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Rasekhi O, Farmanbar R, Shirazi M, Ranjbarnejad F. Designing and Psychometric Assessing of Physician-Patient Communication Skills Tool. J Research Health. 2020; 10 (5) :329-338
URL: http://jrh.gmu.ac.ir/article-1-710-en.html
1- Department of Health Education, School of Health, Guilan University of Medical Sciences, Rasht, Iran.
2- Department of Health Education, School of Health, Guilan University of Medical Sciences, Rasht, Iran. , farmanbar@gums.ac.ir
3- Department of Internal Medicine, School of Medicine, Tehran University of Medical Sciences, Tehran, Iran.
4- Razi Medical Education Center of Rasht, Rasht, Iran.
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1. Introduction
Communication skills have been a key component of medical professional skills [1] and proper communication affects the performance of medical staff [2]. Regardless of a physician’s academic knowledge, having good communication is a very critical factor in helping with patients’ problems [3]. Effective communication between physicians and patients is a key clinical skill [4]. Good communication with patients is critical in achieving the right diagnosis and improvement of clinical outcomes. Communication skills, like other medical capabilities, must be respected and practiced [5]. Communication in human life is so crucial that some authorities believe the human growth, personal injury, and human development are all formed as a result of the communication process [6].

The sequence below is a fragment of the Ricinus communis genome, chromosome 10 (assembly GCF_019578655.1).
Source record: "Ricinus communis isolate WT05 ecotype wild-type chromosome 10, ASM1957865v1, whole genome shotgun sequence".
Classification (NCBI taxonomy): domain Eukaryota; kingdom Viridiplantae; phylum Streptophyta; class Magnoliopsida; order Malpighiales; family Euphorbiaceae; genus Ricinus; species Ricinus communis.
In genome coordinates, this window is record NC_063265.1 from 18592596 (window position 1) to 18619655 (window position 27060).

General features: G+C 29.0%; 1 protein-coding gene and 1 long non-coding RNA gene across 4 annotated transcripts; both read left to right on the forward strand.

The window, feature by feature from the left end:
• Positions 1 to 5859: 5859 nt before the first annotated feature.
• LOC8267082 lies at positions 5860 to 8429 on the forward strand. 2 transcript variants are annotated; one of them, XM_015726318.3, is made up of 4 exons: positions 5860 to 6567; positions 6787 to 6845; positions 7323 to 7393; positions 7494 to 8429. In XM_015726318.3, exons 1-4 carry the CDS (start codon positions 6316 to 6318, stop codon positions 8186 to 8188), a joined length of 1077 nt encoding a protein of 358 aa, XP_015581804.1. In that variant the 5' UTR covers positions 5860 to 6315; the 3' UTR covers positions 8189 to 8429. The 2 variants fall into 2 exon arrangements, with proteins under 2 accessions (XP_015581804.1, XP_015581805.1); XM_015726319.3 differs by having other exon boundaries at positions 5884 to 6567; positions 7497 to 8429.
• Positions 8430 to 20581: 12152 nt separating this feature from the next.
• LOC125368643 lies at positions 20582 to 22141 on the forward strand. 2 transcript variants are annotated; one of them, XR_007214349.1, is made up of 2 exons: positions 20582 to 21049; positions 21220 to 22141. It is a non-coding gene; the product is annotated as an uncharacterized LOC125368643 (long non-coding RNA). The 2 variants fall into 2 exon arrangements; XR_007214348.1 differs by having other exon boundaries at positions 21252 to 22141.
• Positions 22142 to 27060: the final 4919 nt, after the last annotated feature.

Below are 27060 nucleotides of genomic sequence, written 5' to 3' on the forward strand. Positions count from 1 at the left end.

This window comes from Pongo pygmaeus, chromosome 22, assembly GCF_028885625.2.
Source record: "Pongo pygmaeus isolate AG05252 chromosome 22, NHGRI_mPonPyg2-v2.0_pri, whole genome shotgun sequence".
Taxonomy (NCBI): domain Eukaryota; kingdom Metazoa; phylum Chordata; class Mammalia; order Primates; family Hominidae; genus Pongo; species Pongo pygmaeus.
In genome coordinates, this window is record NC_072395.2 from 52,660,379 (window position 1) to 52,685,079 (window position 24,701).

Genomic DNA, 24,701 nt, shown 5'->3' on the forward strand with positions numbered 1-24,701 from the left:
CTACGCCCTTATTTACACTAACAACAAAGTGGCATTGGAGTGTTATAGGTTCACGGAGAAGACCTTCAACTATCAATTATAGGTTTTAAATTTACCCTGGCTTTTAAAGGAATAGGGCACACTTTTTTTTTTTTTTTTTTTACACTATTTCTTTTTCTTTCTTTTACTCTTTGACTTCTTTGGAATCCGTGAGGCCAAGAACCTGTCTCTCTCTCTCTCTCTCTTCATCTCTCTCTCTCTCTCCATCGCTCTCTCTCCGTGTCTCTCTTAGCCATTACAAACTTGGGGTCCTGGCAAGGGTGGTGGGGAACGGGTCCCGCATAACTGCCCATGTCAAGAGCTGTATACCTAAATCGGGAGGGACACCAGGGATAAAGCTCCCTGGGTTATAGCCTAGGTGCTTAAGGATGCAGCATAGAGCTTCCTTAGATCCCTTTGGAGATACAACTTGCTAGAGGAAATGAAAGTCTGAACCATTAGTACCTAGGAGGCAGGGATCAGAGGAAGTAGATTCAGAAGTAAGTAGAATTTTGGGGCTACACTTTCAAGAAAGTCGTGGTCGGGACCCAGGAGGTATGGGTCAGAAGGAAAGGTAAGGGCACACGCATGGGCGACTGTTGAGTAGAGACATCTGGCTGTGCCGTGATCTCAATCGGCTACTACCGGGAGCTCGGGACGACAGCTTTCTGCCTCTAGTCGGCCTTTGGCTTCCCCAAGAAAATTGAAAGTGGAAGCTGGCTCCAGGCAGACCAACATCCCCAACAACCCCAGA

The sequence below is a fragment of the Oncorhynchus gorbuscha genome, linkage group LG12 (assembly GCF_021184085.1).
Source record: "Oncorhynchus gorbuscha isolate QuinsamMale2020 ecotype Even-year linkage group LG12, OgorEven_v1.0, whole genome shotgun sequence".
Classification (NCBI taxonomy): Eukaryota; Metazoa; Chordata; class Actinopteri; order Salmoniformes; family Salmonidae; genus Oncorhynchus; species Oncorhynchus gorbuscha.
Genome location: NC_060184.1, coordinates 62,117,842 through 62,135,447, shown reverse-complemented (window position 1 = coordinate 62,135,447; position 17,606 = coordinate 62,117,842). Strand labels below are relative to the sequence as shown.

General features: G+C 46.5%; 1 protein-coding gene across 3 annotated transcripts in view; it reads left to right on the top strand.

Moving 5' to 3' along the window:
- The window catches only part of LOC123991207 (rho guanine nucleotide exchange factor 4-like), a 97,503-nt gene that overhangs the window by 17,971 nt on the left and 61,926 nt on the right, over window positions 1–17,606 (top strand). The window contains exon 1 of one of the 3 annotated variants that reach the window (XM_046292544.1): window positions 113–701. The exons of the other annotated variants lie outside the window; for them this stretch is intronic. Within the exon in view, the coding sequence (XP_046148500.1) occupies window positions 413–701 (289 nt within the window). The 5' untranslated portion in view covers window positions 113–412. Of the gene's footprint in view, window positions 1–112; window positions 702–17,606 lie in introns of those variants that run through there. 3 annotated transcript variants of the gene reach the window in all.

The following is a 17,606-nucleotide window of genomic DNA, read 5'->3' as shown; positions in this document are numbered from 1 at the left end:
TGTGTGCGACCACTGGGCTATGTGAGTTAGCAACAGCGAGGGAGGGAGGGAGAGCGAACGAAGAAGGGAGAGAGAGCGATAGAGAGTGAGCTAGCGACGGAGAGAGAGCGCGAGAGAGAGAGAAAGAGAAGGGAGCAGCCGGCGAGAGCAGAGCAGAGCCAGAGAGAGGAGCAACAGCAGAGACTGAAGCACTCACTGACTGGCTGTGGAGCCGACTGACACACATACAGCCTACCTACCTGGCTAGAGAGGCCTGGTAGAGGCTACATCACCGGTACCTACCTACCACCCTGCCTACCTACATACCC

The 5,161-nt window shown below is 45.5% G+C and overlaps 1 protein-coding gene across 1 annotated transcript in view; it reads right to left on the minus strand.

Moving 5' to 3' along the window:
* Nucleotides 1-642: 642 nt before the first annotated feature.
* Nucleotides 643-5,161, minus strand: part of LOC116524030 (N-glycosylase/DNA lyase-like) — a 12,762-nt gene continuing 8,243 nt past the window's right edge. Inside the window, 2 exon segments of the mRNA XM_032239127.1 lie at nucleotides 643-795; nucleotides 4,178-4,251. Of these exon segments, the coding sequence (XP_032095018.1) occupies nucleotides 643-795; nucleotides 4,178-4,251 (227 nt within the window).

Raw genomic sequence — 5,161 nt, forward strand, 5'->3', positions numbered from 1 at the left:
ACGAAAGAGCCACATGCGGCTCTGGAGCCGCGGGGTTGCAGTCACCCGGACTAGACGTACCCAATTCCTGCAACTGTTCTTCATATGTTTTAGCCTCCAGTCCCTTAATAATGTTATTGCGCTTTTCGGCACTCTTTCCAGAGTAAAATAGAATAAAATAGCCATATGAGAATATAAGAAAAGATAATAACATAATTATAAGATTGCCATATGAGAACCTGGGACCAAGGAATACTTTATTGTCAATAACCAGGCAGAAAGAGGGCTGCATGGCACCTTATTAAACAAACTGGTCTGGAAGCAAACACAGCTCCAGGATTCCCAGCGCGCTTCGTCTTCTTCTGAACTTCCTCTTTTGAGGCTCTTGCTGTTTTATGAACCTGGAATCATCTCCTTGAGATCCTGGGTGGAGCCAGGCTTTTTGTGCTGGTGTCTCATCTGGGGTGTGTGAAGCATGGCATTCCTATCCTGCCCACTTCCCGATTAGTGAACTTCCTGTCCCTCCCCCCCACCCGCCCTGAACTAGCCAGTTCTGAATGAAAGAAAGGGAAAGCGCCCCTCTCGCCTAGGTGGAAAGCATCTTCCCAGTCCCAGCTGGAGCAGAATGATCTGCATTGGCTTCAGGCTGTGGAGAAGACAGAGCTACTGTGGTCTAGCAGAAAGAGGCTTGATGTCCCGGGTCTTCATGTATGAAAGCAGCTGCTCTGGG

Successful application of communication skills has implications such as better diagnosis, reduced patient stress [7], fewer medical errors, improved disease progress [8], and higher physician’s and patient’s satisfaction [9]. Many experts consider the ability of proper communication as the most important feature of health care workers [10]. McGillton believed that communication skills are an important part of medical practice and effective communication was the basis for improving the quality of medical care [11]. To optimally deliver their professional services, medical students should be able to communicate well with their patients. On the other hand, poor communication skills have detrimental effects on various physical, psychological, social, and economic dimensions of health care [12]. 
Studies of complaints from medical teams show that many of these complaints are not related to the scientific and operational skills but rather to communication skills with the patient. In other words, the communication error causes most of the complaints and medical violations [13]. Parry argued for the importance of teaching these skills as communicative process training that leads to the improvement of expected outcomes in patient care [14].
 Regarding the physician-patient communication skills, several tools have been used throughout the world, including the Calgary-Cambridge physician-patient communication skills assessment tool, which is a framework for accurate and exact physician-patient communication training programs. It has been introduced as a starting point for the program of researchers, facilitators, and learners at all levels and applicable to researchers. However, it is a non-Iranian [4, 15]. Patel Cole also focused on physician-patient communication skills tools based on the Cambridge Calgary instrument model and this is also a non-native tool [5].